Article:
Animal repellent solutions

Sensors and DIY

At the GROW Champions conference over last weekend, Anett (whose work somehow involves research and testing of these solutions, i gather) shared the names of some spray-on or paint-on products proven to be more or less effective at repelling wild animals (e.g. deer, boar, etc.). Such products might be expected to repel grazers as well (e.g. sheep, cattle), though we can't really know about this until we try.

So: given the list i transcribed from what she said, my Google searches turned up 3 commercial products that one can purchase online, namely:

Beyond such commercial solutions, Anett also suggested that a DIY approach utilizing old clothes and/or human urine could work as well, which i am certainly game to try (tho it may take a good few bladders-full to cover all those sensors :-)

NB: Clearly none of the above is any protection against damage by machines, and -whereas most of our pastures are impacted not only by animals but also machines at certain times- i think the most practical solution in such cases will be temporary removal of the sensors. Minimizing the time offline will involve active management, obviously -times of removal and replacement to be noted in management module of the GROW app, when it comes- and to ensure accuracy of replacement, we will mark the spot with a biodegradable paint. I have a fluorescent orange tempera (bought it for cheap at the local Chinese shop) that is said to be child-safe (that would mean biodegradable for sure), tho i suspect it won't stand up to any amount of rain, it should work for the few days in dry weather that would be our most common use-case.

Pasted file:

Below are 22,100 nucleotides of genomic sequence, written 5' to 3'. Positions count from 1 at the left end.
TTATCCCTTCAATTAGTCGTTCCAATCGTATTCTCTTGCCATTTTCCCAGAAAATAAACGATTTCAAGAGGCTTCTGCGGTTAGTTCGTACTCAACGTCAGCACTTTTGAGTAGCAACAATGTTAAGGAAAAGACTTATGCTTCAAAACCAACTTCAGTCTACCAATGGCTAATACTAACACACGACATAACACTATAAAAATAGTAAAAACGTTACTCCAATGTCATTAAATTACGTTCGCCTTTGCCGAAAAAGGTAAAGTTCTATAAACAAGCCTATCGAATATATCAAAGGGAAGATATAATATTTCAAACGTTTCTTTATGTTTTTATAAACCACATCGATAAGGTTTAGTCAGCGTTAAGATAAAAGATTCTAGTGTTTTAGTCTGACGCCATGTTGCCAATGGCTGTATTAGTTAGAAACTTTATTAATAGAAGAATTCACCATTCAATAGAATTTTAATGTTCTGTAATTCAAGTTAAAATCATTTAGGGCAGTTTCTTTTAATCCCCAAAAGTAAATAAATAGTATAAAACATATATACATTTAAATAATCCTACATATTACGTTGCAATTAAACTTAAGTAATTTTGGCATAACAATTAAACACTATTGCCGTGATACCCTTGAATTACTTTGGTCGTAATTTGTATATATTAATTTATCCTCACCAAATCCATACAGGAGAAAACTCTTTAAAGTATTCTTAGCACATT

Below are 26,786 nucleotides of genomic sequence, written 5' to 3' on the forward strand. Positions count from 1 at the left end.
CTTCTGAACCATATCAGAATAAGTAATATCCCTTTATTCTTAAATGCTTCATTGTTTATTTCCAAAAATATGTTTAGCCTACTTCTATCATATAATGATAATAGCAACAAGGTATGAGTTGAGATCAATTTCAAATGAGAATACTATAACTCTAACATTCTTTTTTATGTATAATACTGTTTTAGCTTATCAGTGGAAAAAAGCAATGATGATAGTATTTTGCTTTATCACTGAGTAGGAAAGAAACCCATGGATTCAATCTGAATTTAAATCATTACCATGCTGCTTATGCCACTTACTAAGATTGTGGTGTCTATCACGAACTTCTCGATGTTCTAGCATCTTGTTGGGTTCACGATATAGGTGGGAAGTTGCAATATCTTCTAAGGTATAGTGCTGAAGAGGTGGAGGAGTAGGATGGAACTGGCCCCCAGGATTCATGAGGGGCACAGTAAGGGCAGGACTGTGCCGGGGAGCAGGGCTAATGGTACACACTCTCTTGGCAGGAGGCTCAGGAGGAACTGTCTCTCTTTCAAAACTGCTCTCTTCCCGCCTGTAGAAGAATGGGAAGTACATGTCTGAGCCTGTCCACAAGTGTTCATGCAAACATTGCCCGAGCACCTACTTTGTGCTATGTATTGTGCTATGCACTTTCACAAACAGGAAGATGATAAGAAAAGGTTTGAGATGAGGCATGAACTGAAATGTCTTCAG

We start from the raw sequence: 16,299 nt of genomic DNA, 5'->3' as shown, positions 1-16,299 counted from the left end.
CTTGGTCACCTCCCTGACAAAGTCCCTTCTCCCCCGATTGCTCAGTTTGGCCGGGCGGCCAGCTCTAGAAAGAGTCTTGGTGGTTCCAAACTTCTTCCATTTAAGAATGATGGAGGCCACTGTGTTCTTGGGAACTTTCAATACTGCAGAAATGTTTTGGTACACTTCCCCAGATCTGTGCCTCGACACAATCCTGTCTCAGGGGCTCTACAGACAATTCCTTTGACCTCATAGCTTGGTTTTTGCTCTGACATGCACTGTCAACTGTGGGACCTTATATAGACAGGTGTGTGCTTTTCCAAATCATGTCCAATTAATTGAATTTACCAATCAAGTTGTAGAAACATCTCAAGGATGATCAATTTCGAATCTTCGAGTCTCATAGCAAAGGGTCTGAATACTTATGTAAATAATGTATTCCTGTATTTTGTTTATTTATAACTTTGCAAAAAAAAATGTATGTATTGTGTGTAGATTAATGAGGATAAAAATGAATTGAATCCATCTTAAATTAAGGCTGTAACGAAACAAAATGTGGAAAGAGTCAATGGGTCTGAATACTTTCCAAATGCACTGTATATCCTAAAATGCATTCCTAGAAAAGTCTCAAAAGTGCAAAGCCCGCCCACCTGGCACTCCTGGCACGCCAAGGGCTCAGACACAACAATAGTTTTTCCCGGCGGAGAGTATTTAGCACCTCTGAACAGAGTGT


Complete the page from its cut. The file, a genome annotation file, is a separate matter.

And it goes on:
3 comments

Thanks Walt! That's really useful to know, I'll pass it on to my sheep farmers.

Brilliant, Walt!
Thank you so much for compiling and sharing this information. Very helpful.

Kind regards, Naomi

Ah - got a reply on this "should I remove the sensor before harvesting" from Luca on our Sensors team in Austria:

"yes indeed, we need to remove the sensors before harvesting, to avoid physical damages. What we usually do is to mark the sensors with a bamboo stick 2 m height and some colorful tape, so that we can easily find it. Of course we have GPS coordinates for each single sensor, so as soon as possible we re-install the sensor in the same spot. As it came out during the Gathering, another possibility to deal with other machine operations (e.g. mowing) is to mark the location of the sensor with spray. But this would need a prompt re-installation of the sensors."

I hope that helps?

Best wishes, Naomi